Auntie Ursula knew this too.

For those who saw me talk about noticing the impossibility of stillness, perhaps you have a hint of what that sensing might be – the impossibility of being in control, where our own bodies give the lie to the concept of being ‘able’ to be still.

Here’s to crip-time, stumbling, and leaning into the way disability leaks into all our lives – after all, one either dies or becomes disabled in some fashion, no? And if so, maybe care is something different.

Something where care is not teleological
– not done to, or for, but is itself a dis/abling ontology where we are all vulnerable. Where there are no Instructors, only teaching, and the teaching  what happens when we trace our entanglements, where a fridge and a father’s laughter down a phoneline whisper something beyond divisions of sacred and profane, where academic language might be a disconcerting and arresting kind of poetry we’ve never encountered before, as well as the excreta of hundreds of years of thinkers shot through with the whiteness of so-called Enlightenment.

Suppose it’s ok to crip and crawl and stumble, to wave our feelers in the air in confusion and consternation, a confused cacophonous swarm of dis/oriented disabled dung beetles pushing our worlds of shit, following the paths of the Milky Way as we have done for millions upon millions of years and countless generations.

Suppose we even crip that “OK” into “inevitable”, “unanswerable”. Suppose all we can do is smile, and weep and scream, and hold each other as we mourn the injuries we receive and inflict; explore our wounds together, and allow the world to carry us as it will, as we are also worlds and worldings; the many countless weavings and braidings of baskets which we perform, but whiteness would have us look away from, gaze fast and fastening on the next thing, the next novelty, the next product of progress and evolution – beckoning us with promises of freedom, autonomy, and above all power?

I’ve said before, I don’t believe in power. It might be real, is very real, for a given value of real, as real as a Potemkin Village, an ersatz bulwark against porosity encumbrance, and above all, vulnerability. Smoke and mirrors coalescing into a heroic boot on a monster’s throat. Clean, shiny, ever-new-and-eternal order over messy primordial chaos.

What might dis/power appear as?

Failing. Not getting it. Missing more than hitting. Lying the f*ck down when every part of your body is screaming that you should be productive, should be doing something, should be doing something to get us out of this bloody mess.

Should contribute
. Should organise. Should fix. Should  solve. Should learn how.

Letting those Shoulds scream out elsewhere and meanwhile; playing with the thickness of your pain and exhaustion, your overwhelm, your overload, your nausea beacuse you have no other choice.

Noticing how it moves you, how half your movements don’t belong to ‘you’, but are those of ancestors, the subtle influences of soil and microbe, the myriad imagistic influences of mountains encountered, waters drunk from, plants (and fleshes, if that’s your thing) that ‘you’ think ‘you’ have eaten, but maybe, just maybe, inveigled themselves into your tissues and teeth for their own ends and desires.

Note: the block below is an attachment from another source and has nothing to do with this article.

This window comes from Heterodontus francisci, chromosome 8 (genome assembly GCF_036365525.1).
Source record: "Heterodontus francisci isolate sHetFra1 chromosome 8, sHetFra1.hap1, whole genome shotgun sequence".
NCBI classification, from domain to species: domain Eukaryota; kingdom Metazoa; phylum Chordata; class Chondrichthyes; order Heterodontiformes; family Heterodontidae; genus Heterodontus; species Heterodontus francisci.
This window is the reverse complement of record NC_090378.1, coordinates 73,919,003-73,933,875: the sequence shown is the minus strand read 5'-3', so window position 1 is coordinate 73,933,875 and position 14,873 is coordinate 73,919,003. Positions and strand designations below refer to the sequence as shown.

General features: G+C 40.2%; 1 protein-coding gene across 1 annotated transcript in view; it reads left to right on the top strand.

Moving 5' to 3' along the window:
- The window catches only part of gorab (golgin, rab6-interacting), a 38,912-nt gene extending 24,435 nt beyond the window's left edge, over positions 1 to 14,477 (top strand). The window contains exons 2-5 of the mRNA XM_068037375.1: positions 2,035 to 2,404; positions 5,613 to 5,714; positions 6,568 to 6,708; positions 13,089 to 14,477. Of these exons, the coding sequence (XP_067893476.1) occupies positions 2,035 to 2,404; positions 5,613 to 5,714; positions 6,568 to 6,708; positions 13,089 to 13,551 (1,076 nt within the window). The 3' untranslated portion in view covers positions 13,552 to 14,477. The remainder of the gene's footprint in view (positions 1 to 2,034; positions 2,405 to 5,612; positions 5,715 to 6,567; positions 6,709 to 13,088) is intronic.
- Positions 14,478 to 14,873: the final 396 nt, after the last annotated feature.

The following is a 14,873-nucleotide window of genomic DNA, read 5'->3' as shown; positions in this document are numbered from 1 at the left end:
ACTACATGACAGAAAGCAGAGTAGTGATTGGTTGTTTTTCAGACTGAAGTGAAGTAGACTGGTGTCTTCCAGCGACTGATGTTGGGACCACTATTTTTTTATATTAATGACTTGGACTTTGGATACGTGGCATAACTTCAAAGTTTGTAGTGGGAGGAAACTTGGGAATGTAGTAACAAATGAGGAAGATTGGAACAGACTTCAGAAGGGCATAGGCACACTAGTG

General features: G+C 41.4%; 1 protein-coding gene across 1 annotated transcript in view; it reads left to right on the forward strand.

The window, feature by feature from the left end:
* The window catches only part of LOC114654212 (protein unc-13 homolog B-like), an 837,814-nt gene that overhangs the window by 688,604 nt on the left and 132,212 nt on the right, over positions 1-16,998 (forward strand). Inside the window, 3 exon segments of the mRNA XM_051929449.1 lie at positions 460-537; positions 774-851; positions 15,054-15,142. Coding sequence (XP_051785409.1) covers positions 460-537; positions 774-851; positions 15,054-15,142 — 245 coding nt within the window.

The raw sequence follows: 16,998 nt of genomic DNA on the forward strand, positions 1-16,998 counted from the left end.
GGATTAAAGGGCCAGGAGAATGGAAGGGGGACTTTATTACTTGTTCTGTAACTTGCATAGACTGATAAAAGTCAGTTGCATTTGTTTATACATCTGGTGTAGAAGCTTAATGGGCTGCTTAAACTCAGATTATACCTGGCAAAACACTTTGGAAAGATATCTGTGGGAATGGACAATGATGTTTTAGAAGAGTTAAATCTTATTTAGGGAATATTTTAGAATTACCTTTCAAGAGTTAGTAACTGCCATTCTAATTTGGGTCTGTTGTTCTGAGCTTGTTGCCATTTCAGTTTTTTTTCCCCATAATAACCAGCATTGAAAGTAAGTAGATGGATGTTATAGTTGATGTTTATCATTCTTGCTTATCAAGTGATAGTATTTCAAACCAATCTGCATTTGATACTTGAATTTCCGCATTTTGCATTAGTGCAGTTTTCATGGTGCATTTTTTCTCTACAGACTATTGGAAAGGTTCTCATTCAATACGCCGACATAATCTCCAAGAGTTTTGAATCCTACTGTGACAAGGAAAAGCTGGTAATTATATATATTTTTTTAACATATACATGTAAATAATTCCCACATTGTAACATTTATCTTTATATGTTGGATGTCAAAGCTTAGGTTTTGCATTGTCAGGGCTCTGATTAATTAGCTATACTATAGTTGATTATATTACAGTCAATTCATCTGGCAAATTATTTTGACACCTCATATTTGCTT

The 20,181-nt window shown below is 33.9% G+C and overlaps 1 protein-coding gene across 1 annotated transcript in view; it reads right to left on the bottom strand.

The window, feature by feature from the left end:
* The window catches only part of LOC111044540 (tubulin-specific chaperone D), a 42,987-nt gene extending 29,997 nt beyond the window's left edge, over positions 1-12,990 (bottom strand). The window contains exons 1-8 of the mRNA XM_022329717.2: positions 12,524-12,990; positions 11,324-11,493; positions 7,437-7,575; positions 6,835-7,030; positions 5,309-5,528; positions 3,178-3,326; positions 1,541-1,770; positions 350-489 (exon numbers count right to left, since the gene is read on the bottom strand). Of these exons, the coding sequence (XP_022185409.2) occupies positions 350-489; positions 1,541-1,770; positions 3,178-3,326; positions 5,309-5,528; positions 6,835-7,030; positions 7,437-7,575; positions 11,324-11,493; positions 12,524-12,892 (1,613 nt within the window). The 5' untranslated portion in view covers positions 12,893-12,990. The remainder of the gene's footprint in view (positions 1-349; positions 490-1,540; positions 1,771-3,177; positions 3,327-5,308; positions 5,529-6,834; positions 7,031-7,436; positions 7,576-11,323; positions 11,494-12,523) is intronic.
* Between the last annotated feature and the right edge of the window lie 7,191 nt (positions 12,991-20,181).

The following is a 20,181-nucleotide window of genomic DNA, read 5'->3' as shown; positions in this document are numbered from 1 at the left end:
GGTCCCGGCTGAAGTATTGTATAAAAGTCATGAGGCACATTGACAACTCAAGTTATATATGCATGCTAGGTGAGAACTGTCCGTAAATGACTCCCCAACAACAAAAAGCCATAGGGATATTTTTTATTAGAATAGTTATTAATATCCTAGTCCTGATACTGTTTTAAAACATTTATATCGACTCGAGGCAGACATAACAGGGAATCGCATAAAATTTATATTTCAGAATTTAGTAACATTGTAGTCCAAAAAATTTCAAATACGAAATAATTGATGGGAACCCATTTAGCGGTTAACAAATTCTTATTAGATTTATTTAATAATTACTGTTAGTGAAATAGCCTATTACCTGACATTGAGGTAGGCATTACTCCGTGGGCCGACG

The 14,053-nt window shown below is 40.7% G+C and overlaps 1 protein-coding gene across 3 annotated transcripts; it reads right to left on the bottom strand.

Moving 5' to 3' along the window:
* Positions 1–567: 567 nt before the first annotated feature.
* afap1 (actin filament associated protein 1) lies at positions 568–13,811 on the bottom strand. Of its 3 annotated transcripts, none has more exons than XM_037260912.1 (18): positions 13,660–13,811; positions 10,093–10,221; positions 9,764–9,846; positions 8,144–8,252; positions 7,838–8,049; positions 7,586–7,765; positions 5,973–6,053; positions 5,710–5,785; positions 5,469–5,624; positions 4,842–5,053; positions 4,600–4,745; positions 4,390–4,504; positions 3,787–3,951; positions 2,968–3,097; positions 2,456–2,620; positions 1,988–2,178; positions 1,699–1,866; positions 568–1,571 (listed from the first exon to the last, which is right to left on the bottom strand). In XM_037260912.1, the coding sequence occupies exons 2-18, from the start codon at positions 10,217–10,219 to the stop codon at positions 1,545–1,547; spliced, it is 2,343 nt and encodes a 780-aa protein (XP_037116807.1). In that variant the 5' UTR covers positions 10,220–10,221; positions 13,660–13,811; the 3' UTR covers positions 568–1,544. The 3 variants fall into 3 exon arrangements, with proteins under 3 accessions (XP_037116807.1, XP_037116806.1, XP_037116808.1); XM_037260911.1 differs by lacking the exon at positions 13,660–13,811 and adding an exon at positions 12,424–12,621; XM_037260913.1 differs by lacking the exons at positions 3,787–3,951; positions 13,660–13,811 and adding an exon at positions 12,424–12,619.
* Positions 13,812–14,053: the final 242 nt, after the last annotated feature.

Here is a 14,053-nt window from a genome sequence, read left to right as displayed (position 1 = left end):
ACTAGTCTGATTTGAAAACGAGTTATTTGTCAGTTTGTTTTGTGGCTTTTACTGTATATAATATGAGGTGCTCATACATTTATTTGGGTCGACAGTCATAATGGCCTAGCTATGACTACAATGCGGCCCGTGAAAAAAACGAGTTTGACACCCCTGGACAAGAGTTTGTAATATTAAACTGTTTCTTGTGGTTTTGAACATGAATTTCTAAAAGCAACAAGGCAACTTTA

Notice what comes and goes, and what stays, and yet where it comes and goes within that. Feel the luxuriant terrible wait of your own bones that throb and sing in concert with the rhythms of heart and lung – remembering that oxygen turns iron to rust and dust. Why should you, who breathe, be any different?

care (n.)

Old English caru, cearu “sorrow, anxiety, grief,” also “burdens of mind; serious mental attention,” in late Old English also “concern, anxiety caused by apprehension of evil or the weight of many burdens,” from Proto-Germanic *karō “lament; grief, care” (source also of Old Saxon kara “sorrow;” Old High German chara “wail, lament;” Gothic kara “sorrow, trouble, care;” German Karfreitag “Good Friday;” see care (v.)).

care (v.)

Old English carian, cearian “be anxious or solicitous; grieve; feel concern or interest,” from Proto-Germanic *karo- “lament,” hence “grief, care” (source also of Old Saxon karon “to lament, to care, to sorrow, complain,” Old High German charon “complain, lament,” Gothic karon “be anxious”), said to be from PIE root *gar- “cry out, call, scream” (source also of Irish gairm “shout, cry, call;” see garrulous).

If so, the prehistoric sense development is from “cry” to “lamentation” to “grief.” A different sense evolution is represented in related Dutch karig “scanty, frugal,” German karg “stingy, scanty.” It is not considered to be related to Latin cura. Positive senses, such as “have an inclination” (1550s); “have fondness for” (1520s) seem to have developed later as mirrors to the earlier negative ones.

Hidden in every word and world is an ancestry of grief. And in that grief, that cacophonous noisy wail, there is a song, countless songs, carrying a cosmovision only found if we feel the weight of those encumbrances, are rendered and re-membered as crooked and bent by them.

Weight is mass multiplied by gravity. Enough gravity, and space and time are bent into new shapes. Temporalities and spaces that exceed clock and maps’ attempted clarity and precision. Let us wail the gravity together, and discover what we have been trained to avoid.

Crip-time indeed.